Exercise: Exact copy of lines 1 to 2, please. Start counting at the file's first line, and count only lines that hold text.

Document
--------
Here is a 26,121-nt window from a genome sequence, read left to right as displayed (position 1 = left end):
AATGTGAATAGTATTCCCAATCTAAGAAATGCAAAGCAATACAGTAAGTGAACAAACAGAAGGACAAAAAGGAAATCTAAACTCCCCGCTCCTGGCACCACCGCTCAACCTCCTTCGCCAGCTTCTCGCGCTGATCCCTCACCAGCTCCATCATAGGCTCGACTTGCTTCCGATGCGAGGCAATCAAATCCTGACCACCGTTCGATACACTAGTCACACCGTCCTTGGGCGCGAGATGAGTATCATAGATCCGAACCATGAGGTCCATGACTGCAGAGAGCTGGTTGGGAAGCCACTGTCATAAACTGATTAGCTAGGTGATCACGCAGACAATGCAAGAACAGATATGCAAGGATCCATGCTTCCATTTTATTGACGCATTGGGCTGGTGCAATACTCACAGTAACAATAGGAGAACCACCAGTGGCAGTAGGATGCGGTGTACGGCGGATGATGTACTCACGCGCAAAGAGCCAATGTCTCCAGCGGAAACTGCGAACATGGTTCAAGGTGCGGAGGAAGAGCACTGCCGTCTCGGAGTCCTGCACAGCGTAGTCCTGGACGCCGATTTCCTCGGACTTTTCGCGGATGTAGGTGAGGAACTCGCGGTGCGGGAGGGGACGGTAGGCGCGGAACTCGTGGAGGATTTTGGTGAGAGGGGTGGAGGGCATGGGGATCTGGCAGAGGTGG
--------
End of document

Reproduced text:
Here is a 26,121-nt window from a genome sequence, read left to right as displayed (position 1 = left end):
AATGTGAATAGTATTCCCAATCTAAGAAATGCAAAGCAATACAGTAAGTGAACAAACAGAAGGACAAAAAGGAAATCTAAACTCCCCGCTCCTGGCACCACCGCTCAACCTCCTTCGCCAGCTTCTCGCGCTGATCCCTCACCAGCTCCATCATAGGCTCGACTTGCTTCCGATGCGAGGCAATCAAATCCTGACCACCGTTCGATACACTAGTCACACCGTCCTTGGGCGCGAGATGAGTATCATAGATCCGAACCATGAGGTCCATGACTGCAGAGAGCTGGTTGGGAAGCCACTGTCATAAACTGATTAGCTAGGTGATCACGCAGACAATGCAAGAACAGATATGCAAGGATCCATGCTTCCATTTTATTGACGCATTGGGCTGGTGCAATACTCACAGTAACAATAGGAGAACCACCAGTGGCAGTAGGATGCGGTGTACGGCGGATGATGTACTCACGCGCAAAGAGCCAATGTCTCCAGCGGAAACTGCGAACATGGTTCAAGGTGCGGAGGAAGAGCACTGCCGTCTCGGAGTCCTGCACAGCGTAGTCCTGGACGCCGATTTCCTCGGACTTTTCGCGGATGTAGGTGAGGAACTCGCGGTGCGGGAGGGGACGGTAGGCGCGGAACTCGTGGAGGATTTTGGTGAGAGGGGTGGAGGGCATGGGGATCTGGCAGAGGTGG